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Villa KD45 Residence by Studio Symbiosis

Villa KD45 Residence by Studio Symbiosis

Architects: Studio Symbiosis
Area: 1100 m²
Year: 2022
Photographs: Niveditaa Gupta
Manufacturers: AGV Alufab, Asian Paints, Century Plywood, Ekka Furniture, FLOS, Greenlam, Jaquar, Kohler, Mitsubishi, NITCO TILES, P-Security, Schneider
Project Development: Kartik Misra
Project Coordination and Supervision: Nitish Talmale
Project Architect: Krishan Sharma
Work Coordination: Govinda Dey
Supplier Coordination and Construction Management: Govinda Dey
3D Views: Anjan Mondal, Arun Marigoudra
Architects: Studio Symbiosis
Structures: ACECON
Electrical and Hydraulic Installations: dbHMS
Luminotechnical Project: The Luminars
Civil Construction: Saakar Projects
Landscaping: Studio Symbiosis Architects
City: Ghaziabad
Country: India

Project Demands

The client wanted to create a home with maximum green space and park views for an extended family. The client’s brother with his wife and grandparents will stay on the ground floor. The client, his wife and their son, on the first floor. 

Home theater, bar and gym are located in the basement, connected with a beautiful outdoor staircase and patio to bring in light. The site is surrounded by houses on its three sides, offering views of the neighborhood park on the shorter side. To the side, there are three prominent trees on the site: one of them at the entrance and two at the back of the lot. The client’s wish was that we try to keep these trees as a priority.

Being an extended family, the client wanted a two-way interaction between the people in the house. First, privacy areas were created for the parents, his brother’s family and his family. Second, spaces where all members of the house could be together.

Architectural Solution – Urban Life Amidst Nature

In an urban environment, there is a growing disconnect between the user and nature. With this project, we seek to create green urban life, to rekindle the residents’ relationship with nature in their immediate surroundings. This residence emerges from the landscape, with the central theme of creating maximum green coverage on the site and utilizing the park views facing the site.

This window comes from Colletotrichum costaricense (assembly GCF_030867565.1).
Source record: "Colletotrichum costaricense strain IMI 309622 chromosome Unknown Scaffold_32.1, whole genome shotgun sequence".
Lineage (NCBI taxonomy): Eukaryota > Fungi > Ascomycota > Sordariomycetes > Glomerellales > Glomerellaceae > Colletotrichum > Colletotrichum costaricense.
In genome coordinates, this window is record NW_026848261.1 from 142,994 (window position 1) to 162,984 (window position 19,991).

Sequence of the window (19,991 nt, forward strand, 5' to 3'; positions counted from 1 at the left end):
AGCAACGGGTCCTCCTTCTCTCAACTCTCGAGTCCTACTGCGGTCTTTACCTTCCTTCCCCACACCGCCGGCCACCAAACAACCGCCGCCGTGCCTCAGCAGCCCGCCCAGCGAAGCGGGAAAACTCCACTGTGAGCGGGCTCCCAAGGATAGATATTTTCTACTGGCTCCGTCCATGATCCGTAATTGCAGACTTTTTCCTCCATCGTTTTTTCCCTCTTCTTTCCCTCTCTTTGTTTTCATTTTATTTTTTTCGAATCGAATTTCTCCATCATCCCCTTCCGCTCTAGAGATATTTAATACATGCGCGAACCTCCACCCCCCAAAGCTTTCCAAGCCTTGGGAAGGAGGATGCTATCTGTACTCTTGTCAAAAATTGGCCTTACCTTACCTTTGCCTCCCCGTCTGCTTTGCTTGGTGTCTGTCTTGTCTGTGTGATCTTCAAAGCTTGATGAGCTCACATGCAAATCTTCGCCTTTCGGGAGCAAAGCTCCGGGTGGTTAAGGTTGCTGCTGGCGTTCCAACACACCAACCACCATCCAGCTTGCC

The strange shape of the site, along with the views of the neighborhood park, were incorporated into the architectural design. Thematically, the project seeks to integrate the green of the neighborhood park with the site, with lines that emerge from the park facing the south side and open to the north end of the site. These lines formed a basis that was used to define bodies of water, built-up area and green areas.

The built form is strategically placed at one end of the plot, resulting in a generous garden on the west side of the plot that opens into the double-height living and dining room, extending to an outdoor living room. The built form emerges from the landscape and combines the ground floor with the roof of the building, creating an external connecting column for the village. 

This winding walkway has outdoor space on the first floor with shaded outdoor seating and further connects to the terrace. This outdoor terrace created on the first floor functions as a balcony and at the same time the direct entrance to the first floor apartment. The roof garden enjoys the views of the neighborhood park with a feeling of being in harmony with nature.

The existing trees on the site were retained in the project and the shading of these trees was used to create outdoor spaces, which could be used in Delhi’s extreme weather conditions. The intention of the project was to create a dichotomy in the facade between a light base and a heavy volume floating above it.

 The ground floor has a glass facade to connect with the green outdoor spaces, and the first floor has perforated windows carved in concrete to minimize heat gain as this facade is directly exposed to the sun.

A double-height open living, dining and kitchen space combines the two floors of the family into a living space and thus strengthens the family’s connectivity. Sustainable design strategies were adopted to create indoor and outdoor environments. The ground floor has a deep cantilever on the southwest facade and east on the ground floor to cut out the strong summer sun. 

Water bodies are provided on the ground floor and terrace to promote evaporative cooling. The roof of the building is a landscaped terrace with earth and grass, which helps to further reduce the direct heat gain of the house.


Given Delhi’s hot weather conditions, this project was designed for human comfort both indoors and outdoors. A shallow body of water on the ground floor was placed taking into account the wind direction, aiding in evaporative cooling. 

The southwest-facing main facade on the site is recessed to block direct sunlight during the day, maintaining a seamless visual connection to the exterior. In the early evening, a few rays of sunlight enliven the interior. The top floor of the building is made of concrete with recessed windows to cut out the southern sun.

The three existing trees on the site were maintained, creating areas of shade in the landscape and also helping to reduce the sun exposure of the house. The green roof on the terrace, as well as the winding steps, ensure a reduction in direct heat gain. Wind direction was taken into account for cross ventilation in the house.